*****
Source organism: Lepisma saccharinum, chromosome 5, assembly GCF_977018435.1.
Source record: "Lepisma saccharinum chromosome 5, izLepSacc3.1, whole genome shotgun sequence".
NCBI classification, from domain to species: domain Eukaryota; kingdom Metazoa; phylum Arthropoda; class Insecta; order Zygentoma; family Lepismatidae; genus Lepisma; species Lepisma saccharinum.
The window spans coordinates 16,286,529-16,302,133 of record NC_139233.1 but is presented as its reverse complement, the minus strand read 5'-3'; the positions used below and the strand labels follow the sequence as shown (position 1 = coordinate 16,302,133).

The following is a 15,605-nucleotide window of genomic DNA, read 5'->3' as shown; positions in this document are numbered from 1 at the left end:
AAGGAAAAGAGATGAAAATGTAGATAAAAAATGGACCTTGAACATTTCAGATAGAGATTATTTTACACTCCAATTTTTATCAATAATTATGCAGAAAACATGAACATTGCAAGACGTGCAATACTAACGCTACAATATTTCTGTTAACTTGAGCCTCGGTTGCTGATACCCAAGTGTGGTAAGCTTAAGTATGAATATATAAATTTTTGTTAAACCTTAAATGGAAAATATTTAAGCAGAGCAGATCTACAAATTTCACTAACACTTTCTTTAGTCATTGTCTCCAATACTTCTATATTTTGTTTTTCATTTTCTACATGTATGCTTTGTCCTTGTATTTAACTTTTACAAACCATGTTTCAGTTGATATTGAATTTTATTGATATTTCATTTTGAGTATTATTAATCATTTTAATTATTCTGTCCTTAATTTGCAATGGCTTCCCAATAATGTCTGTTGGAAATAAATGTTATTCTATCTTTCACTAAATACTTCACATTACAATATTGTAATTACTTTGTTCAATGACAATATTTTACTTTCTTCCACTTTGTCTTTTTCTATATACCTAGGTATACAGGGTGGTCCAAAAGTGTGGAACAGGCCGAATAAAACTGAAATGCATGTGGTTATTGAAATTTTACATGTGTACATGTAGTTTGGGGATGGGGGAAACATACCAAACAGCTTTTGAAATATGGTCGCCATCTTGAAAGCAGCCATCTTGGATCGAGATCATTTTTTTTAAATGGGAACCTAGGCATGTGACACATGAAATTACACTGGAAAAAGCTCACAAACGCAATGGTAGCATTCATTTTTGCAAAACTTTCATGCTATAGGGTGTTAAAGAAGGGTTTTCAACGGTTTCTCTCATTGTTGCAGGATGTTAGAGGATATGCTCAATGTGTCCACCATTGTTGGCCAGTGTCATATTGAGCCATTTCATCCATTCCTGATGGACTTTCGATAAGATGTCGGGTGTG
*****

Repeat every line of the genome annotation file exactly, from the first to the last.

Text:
Source organism: Lepisma saccharinum, chromosome 5, assembly GCF_977018435.1.
Source record: "Lepisma saccharinum chromosome 5, izLepSacc3.1, whole genome shotgun sequence".
NCBI classification, from domain to species: domain Eukaryota; kingdom Metazoa; phylum Arthropoda; class Insecta; order Zygentoma; family Lepismatidae; genus Lepisma; species Lepisma saccharinum.
The window spans coordinates 16,286,529-16,302,133 of record NC_139233.1 but is presented as its reverse complement, the minus strand read 5'-3'; the positions used below and the strand labels follow the sequence as shown (position 1 = coordinate 16,302,133).

The following is a 15,605-nucleotide window of genomic DNA, read 5'->3' as shown; positions in this document are numbered from 1 at the left end:
AAGGAAAAGAGATGAAAATGTAGATAAAAAATGGACCTTGAACATTTCAGATAGAGATTATTTTACACTCCAATTTTTATCAATAATTATGCAGAAAACATGAACATTGCAAGACGTGCAATACTAACGCTACAATATTTCTGTTAACTTGAGCCTCGGTTGCTGATACCCAAGTGTGGTAAGCTTAAGTATGAATATATAAATTTTTGTTAAACCTTAAATGGAAAATATTTAAGCAGAGCAGATCTACAAATTTCACTAACACTTTCTTTAGTCATTGTCTCCAATACTTCTATATTTTGTTTTTCATTTTCTACATGTATGCTTTGTCCTTGTATTTAACTTTTACAAACCATGTTTCAGTTGATATTGAATTTTATTGATATTTCATTTTGAGTATTATTAATCATTTTAATTATTCTGTCCTTAATTTGCAATGGCTTCCCAATAATGTCTGTTGGAAATAAATGTTATTCTATCTTTCACTAAATACTTCACATTACAATATTGTAATTACTTTGTTCAATGACAATATTTTACTTTCTTCCACTTTGTCTTTTTCTATATACCTAGGTATACAGGGTGGTCCAAAAGTGTGGAACAGGCCGAATAAAACTGAAATGCATGTGGTTATTGAAATTTTACATGTGTACATGTAGTTTGGGGATGGGGGAAACATACCAAACAGCTTTTGAAATATGGTCGCCATCTTGAAAGCAGCCATCTTGGATCGAGATCATTTTTTTTAAATGGGAACCTAGGCATGTGACACATGAAATTACACTGGAAAAAGCTCACAAACGCAATGGTAGCATTCATTTTTGCAAAACTTTCATGCTATAGGGTGTTAAAGAAGGGTTTTCAACGGTTTCTCTCATTGTTGCAGGATGTTAGAGGATATGCTCAATGTGTCCACCATTGTTGGCCAGTGTCATATTGAGCCATTTCATCCATTCCTGATGGACTTTCGATAAGATGTCGGGTGTG